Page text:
Returning the following week (Trip 11), I was directed to another office and the officer who does the testing. While waiting, I noticed a poster with Ugandan road signs. Waiting in offices is a common occurrence here, so I took advantage of the time to “study” before my test. Eventually, the officer asked me to sit down with a blank sheet of paper. He pointed to 20 different signs and asked me to write what each meant. I only missed one. He then asked me about my experience at driving a boda. I thought to myself…”Uh, I’ve learned to drive in one of the craziest traffic cities on the planet…I dodge potholes, bicycles, pedestrians, cows, carts, chickens, other bodas and six headlights coming at you on two lane streets.” I decided to just tell him I first learned when I was in junior high. His response, “So, you’ve been driving for ten years or so.” I said, “That sounds good.” I was thinking, “Do I really look that young?” So, without a physical driving test, he stamped my form and told me to go to the main URA office in “a week plus a day” to pay the permit fee.
In a week plus a day, I journey to the URA office (Trip 12) to pay the permit fee. I had to go through a security checkpoint, stand in line at one counter, submit paperwork, obtain a payment request, go back out of the security checkpoint, go to the specific bank URA uses, stand in line, pay the fee, get a receipt, go back to URA, pass security, stand in another line at another counter and submit the receipt. Then I was told to go to URA Face Technologies the next week.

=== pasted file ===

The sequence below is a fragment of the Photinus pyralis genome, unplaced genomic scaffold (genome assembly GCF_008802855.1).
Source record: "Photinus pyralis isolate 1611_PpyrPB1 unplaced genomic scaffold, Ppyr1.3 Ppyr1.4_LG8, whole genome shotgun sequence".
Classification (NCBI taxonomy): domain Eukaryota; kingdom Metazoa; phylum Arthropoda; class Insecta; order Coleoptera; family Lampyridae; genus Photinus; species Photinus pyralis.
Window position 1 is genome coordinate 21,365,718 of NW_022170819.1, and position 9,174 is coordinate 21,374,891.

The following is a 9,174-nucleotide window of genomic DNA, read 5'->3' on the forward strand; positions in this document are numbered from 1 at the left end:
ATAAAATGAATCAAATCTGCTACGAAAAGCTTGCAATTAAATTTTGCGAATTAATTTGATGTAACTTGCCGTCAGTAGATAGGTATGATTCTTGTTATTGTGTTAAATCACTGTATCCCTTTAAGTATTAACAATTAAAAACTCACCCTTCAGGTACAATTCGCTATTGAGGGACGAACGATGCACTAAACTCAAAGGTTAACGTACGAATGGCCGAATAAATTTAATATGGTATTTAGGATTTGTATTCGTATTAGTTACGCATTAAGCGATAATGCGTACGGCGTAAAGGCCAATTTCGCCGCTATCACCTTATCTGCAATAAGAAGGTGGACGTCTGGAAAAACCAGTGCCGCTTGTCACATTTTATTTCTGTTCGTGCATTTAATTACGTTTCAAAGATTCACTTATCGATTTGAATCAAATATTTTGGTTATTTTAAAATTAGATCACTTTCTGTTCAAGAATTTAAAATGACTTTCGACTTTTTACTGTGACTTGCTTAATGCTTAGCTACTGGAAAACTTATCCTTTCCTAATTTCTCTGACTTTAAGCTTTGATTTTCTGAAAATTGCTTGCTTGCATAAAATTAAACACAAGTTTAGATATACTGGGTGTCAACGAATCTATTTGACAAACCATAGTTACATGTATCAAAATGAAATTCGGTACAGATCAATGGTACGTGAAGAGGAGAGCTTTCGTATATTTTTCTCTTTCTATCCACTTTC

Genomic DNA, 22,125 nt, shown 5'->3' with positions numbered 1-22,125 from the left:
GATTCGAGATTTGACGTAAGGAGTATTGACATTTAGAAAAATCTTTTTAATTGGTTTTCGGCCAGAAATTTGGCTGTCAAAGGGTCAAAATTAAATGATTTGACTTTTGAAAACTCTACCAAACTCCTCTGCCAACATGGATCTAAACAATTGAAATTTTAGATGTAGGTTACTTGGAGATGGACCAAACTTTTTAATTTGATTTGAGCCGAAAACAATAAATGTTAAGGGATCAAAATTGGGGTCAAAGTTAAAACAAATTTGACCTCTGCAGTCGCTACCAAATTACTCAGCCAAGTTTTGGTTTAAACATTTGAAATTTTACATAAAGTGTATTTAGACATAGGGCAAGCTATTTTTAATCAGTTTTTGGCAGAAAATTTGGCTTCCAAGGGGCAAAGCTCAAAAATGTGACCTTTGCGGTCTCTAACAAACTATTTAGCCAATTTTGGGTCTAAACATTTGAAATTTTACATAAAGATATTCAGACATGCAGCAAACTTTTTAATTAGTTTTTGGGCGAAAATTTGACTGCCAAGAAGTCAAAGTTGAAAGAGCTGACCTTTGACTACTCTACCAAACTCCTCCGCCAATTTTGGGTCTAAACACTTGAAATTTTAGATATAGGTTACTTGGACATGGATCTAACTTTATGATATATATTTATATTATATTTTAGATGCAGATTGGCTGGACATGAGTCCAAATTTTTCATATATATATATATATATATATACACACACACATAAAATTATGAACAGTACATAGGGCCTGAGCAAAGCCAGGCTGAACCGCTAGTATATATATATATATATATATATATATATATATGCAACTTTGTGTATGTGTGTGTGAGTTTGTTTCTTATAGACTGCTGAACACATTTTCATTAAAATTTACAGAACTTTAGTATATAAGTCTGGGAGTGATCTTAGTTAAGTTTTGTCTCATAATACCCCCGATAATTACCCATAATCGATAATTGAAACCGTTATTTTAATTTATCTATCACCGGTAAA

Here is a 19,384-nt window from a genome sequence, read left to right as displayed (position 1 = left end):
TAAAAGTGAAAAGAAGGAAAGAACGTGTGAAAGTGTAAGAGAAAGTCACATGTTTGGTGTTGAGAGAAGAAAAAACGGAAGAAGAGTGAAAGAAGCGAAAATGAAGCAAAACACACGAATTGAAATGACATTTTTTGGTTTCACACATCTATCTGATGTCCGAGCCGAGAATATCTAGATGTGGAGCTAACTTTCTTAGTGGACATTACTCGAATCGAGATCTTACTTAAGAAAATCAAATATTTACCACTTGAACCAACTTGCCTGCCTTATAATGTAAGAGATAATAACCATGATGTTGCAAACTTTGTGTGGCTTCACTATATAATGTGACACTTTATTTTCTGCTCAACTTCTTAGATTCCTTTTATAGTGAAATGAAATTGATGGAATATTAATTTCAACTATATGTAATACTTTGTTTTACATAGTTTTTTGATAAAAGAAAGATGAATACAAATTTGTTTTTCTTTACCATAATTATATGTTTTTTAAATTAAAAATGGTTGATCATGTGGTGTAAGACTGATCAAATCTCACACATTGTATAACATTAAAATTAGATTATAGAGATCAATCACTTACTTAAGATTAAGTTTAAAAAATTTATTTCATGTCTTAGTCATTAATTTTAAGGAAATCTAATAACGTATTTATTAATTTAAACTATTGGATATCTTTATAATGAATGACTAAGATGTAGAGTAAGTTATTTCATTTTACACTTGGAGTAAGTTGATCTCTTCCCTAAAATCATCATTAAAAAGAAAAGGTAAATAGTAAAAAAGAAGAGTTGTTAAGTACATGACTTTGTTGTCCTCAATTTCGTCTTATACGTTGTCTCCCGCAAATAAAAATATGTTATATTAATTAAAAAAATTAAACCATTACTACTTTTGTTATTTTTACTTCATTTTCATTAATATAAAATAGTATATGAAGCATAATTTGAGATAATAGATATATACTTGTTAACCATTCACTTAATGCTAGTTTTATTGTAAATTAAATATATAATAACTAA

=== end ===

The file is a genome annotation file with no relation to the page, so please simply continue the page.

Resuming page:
The following week, I ventured (Trip 13) to Face Technologies, checked in, waited to be called, sat in another waiting area, and created lighting problems with my light colored face again. Then I was told to go to another counter and pay another fee. Finally, I was given a temporary paper permit and told to come back in two weeks.
Two weeks later (Trip 14), I returned to Face Technologies. I checked in, waited to be called, waited at a counter and signed away my temporary permit to finally receive a real Ugandan motorcycle driving permit. It only took 14 trips and 7 1/2 months!
We here at eMi strive to do everything by the laws and regulations of our host country, refusing to pay bribes or encourage corruption. This often means that it takes us much longer to get anything done. But, we hope the Christian principles and example we set will make an impact for the Kingdom.
But if when you do what is right and suffer for it you patiently endure it, this finds favor with God. For you have been called for this purpose, since Christ also suffered for you, leaving you an example for you to follow in His steps. – 1 Peter 2:20-21